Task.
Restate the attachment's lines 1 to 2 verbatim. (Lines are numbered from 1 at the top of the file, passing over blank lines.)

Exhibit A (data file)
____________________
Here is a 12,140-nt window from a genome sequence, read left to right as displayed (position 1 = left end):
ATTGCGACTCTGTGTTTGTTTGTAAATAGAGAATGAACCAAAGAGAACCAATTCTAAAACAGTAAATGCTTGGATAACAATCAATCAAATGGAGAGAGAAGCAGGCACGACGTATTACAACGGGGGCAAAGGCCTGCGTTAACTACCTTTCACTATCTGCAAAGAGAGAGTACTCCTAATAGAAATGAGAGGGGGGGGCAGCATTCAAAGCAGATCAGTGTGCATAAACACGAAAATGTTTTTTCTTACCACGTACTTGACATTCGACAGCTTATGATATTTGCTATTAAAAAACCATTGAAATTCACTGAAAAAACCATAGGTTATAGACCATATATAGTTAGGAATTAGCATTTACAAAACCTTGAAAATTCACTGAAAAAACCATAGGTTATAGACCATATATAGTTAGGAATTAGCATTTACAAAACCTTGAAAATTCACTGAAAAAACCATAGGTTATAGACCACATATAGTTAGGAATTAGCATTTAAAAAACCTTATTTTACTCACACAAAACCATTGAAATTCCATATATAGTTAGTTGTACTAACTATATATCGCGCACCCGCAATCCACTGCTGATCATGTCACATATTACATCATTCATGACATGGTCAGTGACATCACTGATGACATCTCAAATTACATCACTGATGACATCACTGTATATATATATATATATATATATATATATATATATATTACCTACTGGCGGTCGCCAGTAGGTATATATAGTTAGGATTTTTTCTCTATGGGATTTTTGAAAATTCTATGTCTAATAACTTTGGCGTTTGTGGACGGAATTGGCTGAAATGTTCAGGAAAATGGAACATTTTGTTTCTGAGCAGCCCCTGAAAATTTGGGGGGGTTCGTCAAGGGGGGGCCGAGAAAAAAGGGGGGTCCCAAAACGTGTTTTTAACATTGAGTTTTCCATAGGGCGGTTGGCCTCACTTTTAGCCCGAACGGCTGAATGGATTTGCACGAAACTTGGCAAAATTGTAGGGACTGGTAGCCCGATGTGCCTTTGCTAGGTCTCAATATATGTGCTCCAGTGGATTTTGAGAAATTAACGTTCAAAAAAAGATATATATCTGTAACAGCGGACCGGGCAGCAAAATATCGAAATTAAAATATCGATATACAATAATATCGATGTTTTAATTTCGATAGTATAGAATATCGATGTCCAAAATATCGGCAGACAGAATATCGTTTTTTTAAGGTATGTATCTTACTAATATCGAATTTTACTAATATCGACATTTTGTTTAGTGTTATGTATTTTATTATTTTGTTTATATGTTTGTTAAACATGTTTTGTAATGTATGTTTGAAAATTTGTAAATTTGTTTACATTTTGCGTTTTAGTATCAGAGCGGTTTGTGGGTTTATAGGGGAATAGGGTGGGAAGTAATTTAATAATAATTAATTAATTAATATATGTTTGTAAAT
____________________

Here is a 12,140-nt window from a genome sequence, read left to right as displayed (position 1 = left end):
ATTGCGACTCTGTGTTTGTTTGTAAATAGAGAATGAACCAAAGAGAACCAATTCTAAAACAGTAAATGCTTGGATAACAATCAATCAAATGGAGAGAGAAGCAGGCACGACGTATTACAACGGGGGCAAAGGCCTGCGTTAACTACCTTTCACTATCTGCAAAGAGAGAGTACTCCTAATAGAAATGAGAGGGGGGGGCAGCATTCAAAGCAGATCAGTGTGCATAAACACGAAAATGTTTTTTCTTACCACGTACTTGACATTCGACAGCTTATGATATTTGCTATTAAAAAACCATTGAAATTCACTGAAAAAACCATAGGTTATAGACCATATATAGTTAGGAATTAGCATTTACAAAACCTTGAAAATTCACTGAAAAAACCATAGGTTATAGACCATATATAGTTAGGAATTAGCATTTACAAAACCTTGAAAATTCACTGAAAAAACCATAGGTTATAGACCACATATAGTTAGGAATTAGCATTTAAAAAACCTTATTTTACTCACACAAAACCATTGAAATTCCATATATAGTTAGTTGTACTAACTATATATCGCGCACCCGCAATCCACTGCTGATCATGTCACATATTACATCATTCATGACATGGTCAGTGACATCACTGATGACATCTCAAATTACATCACTGATGACATCACTGTATATATATATATATATATATATATATATATATATATTACCTACTGGCGGTCGCCAGTAGGTATATATAGTTAGGATTTTTTCTCTATGGGATTTTTGAAAATTCTATGTCTAATAACTTTGGCGTTTGTGGACGGAATTGGCTGAAATGTTCAGGAAAATGGAACATTTTGTTTCTGAGCAGCCCCTGAAAATTTGGGGGGGTTCGTCAAGGGGGGGCCGAGAAAAAAGGGGGGTCCCAAAACGTGTTTTTAACATTGAGTTTTCCATAGGGCGGTTGGCCTCACTTTTAGCCCGAACGGCTGAATGGATTTGCACGAAACTTGGCAAAATTGTAGGGACTGGTAGCCCGATGTGCCTTTGCTAGGTCTCAATATATGTGCTCCAGTGGATTTTGAGAAATTAACGTTCAAAAAAAGATATATATCTGTAACAGCGGACCGGGCAGCAAAATATCGAAATTAAAATATCGATATACAATAATATCGATGTTTTAATTTCGATAGTATAGAATATCGATGTCCAAAATATCGGCAGACAGAATATCGTTTTTTTAAGGTATGTATCTTACTAATATCGAATTTTACTAATATCGACATTTTGTTTAGTGTTATGTATTTTATTATTTTGTTTATATGTTTGTTAAACATGTTTTGTAATGTATGTTTGAAAATTTGTAAATTTGTTTACATTTTGCGTTTTAGTATCAGAGCGGTTTGTGGGTTTATAGGGGAATAGGGTGGGAAGTAATTTAATAATAATTAATTAATTAATATATGTTTGTAAAT